An interface package that defines the methods and types for working with features.
Author invenia
0 Stars
Updated Last
1 Year Ago
Started In
April 2021


Stable Dev Build Status Coverage Code Style: Blue ColPrac: Contributor's Guide on Collaborative Practices for Community Packages

FeatureDescriptors.jl is an interface package for describing features used in models, feature engineering, and other data-science workflows.

Getting Started

Descriptors provide a way to define at a high level the properties of - and relationships between - a collection of features and the corresponding data. By associating a type with a given dataset, it allows users to write methods that can dispatch on the given feature and compose pipelines that are agnostic to the characteristics of any particular feature. Subtypes of Descriptors inherit the properties of the supertype, but these can be overloaded as required.

For example, say that some weather data is contained in a weather.csv file where each column describes a different feature we are interested in using, such as :temperature and :humidity. We can define a general Weather Descriptor with subtypes Temperature and Humidity that are loaded from the same table but use the appropriate columns:

using FeatureDescriptors

abstract type Weather <: Descriptor end

FeatureDescriptors.sources(::Type{<:Weather}) = ["weather.csv"]  # only one table is needed
FeatureDescriptors.categorical_keys(::Type{<:Weather}) = []  # no categories necessary

abstract type Temperature <: Weather end
FeatureDescriptors.quantity_key(::Type{Temperature}) = :temperature

abstract type Humidity <: Weather end
FeatureDescriptors.quantity_key(::Type{Humidity}) = :humidity

A more specific instance of a feature can also be defined, such as a MeanTemperature, perhaps if that feature requires some feature engineering before it can be used.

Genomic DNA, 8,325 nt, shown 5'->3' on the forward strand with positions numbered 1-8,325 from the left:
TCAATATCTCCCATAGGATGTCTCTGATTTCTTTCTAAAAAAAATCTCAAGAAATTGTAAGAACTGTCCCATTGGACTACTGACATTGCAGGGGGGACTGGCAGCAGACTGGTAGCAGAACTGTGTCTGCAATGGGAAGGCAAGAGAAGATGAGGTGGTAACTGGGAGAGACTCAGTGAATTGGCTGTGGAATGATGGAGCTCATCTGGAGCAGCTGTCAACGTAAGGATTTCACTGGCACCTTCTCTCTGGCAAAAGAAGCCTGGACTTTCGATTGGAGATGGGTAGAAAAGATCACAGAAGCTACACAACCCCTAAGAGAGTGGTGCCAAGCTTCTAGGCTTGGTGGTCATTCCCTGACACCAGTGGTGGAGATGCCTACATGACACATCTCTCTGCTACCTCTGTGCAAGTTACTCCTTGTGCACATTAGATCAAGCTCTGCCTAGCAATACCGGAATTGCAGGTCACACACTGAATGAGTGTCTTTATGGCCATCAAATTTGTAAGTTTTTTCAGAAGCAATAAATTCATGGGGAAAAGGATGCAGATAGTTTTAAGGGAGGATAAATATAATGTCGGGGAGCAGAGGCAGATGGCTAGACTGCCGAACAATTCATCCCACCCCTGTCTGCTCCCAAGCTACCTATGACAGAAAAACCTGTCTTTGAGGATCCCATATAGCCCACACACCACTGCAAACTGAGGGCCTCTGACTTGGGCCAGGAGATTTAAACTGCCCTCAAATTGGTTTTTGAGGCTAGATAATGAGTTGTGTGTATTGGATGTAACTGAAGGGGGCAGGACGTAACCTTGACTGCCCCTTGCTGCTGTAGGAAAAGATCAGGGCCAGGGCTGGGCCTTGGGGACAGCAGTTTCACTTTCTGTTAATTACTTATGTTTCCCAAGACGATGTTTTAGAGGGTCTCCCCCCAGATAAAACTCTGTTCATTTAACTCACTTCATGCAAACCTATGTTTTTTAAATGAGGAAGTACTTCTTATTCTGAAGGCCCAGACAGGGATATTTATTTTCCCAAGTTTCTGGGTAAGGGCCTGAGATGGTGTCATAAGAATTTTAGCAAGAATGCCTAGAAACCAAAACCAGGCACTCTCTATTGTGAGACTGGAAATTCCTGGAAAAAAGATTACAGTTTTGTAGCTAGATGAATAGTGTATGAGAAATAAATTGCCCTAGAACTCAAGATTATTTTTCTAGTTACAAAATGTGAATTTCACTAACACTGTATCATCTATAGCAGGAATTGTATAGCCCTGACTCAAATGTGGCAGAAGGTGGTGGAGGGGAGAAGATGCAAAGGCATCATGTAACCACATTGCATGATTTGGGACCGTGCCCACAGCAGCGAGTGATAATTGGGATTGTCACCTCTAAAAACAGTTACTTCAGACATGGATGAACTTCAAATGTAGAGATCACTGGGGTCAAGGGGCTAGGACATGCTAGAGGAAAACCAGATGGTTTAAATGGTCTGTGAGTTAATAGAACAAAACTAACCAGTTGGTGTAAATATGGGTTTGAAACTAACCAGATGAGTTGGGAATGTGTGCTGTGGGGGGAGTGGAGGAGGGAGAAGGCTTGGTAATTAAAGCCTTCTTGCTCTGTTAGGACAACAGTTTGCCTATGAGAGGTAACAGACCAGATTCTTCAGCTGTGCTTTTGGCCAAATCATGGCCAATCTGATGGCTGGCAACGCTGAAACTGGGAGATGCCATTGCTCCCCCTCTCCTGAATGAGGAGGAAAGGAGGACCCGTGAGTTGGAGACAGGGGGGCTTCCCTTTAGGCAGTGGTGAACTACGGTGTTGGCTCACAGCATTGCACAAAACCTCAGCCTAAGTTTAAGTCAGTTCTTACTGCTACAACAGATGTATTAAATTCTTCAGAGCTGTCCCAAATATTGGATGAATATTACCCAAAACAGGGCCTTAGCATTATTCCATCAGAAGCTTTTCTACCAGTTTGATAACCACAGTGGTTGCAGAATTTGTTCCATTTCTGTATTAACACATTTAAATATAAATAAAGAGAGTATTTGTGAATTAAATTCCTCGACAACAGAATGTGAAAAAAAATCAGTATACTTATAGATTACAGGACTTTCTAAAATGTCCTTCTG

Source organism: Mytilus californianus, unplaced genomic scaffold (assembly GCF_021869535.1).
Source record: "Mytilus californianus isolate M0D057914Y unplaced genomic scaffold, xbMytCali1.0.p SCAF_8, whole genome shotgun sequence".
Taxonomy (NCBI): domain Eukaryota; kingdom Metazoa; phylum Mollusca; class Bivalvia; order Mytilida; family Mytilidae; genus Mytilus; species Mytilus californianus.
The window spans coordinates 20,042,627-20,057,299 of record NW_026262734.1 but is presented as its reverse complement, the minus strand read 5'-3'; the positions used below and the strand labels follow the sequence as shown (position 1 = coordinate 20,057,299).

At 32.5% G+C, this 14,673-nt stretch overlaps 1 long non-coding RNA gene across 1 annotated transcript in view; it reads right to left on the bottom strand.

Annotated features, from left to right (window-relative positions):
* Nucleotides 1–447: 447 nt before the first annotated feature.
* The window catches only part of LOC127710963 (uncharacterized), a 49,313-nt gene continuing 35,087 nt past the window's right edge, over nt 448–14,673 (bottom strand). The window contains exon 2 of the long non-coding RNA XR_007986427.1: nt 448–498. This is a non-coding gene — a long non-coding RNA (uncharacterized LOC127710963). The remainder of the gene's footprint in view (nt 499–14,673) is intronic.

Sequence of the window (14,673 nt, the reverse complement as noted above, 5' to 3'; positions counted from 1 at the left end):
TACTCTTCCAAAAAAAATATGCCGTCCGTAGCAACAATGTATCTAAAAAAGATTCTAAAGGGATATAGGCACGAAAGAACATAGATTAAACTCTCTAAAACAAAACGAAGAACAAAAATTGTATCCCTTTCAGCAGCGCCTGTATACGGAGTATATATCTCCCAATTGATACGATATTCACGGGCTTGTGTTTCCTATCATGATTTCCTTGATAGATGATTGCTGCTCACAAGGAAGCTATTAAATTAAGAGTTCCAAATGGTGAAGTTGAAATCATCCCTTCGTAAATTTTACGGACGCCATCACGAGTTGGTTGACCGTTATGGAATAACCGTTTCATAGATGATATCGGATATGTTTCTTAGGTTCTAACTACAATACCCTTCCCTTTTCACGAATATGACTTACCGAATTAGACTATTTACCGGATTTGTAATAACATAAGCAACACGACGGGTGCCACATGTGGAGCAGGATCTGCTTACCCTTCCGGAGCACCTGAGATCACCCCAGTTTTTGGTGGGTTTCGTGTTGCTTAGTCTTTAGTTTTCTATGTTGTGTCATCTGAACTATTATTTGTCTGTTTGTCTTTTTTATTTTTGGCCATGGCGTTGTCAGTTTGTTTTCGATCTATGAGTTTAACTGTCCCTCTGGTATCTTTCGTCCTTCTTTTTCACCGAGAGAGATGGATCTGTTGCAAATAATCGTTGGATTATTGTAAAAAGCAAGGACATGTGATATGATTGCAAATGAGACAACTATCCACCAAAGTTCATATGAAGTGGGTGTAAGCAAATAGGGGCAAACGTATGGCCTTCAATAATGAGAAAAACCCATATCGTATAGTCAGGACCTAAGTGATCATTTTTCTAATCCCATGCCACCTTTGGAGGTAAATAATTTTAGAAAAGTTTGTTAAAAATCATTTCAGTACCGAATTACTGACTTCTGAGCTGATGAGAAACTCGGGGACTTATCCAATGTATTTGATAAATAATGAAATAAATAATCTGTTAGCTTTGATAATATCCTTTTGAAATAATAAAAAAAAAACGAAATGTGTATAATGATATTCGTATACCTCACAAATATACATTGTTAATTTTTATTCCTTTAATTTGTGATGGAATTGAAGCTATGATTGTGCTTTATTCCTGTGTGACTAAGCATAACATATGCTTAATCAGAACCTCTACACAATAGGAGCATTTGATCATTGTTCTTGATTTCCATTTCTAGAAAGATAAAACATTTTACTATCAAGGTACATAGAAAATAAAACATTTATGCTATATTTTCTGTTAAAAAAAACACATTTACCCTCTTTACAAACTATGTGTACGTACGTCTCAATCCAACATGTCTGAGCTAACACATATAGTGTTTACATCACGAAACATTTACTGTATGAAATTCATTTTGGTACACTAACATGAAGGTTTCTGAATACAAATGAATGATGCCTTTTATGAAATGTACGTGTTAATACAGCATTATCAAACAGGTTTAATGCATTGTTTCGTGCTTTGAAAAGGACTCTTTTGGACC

abstract type MeanTemperature <: Temperature end

using FeatureTransforms

# A trivial feature engineering step in preparing MeanTemperature
function FeatureTransforms.transform(D::Type{<:MeanTemperature}, df) 
    return combine(groupby(df, :time), quantity_key(D) => mean => quantity_key(D))

Finally, another useful feature might be stored in a different table entirely, but we may still want to encode its relationships to the others. For example, if we had rainfall data that was saved in another file that we also wanted to use.

abstract type Precipitation <: Weather end
FeatureDescriptors.sources(::Type{<:Precipitation}) = ["rainfall.csv"]
FeatureDescriptors.quantity_key(::Type{<:Precipitation}) = :rainfall 

The Descriptors API

All Descriptors are required to implement the following:

  1. A sources method that specifies where to retrieve the data. A Descriptor may be associated with multiple sources, because it may be necessary to perform feature engineering to create the derived feature.
  2. A quantity_key method that denotes the name of the quantitative variable for the feature, such as :temperature or :price. For the sake of transparency and simplicity, only one quantity_key may be associated with a given Descriptor.
  3. A categorical_keys method that denotes the names of the categorical variables for the feature, such as :colour or :type. If no categorical variables are needed, this returns an empty vector.

You can ensure your Descriptor is implemented correctly by calling the TestUtils.test_interface function.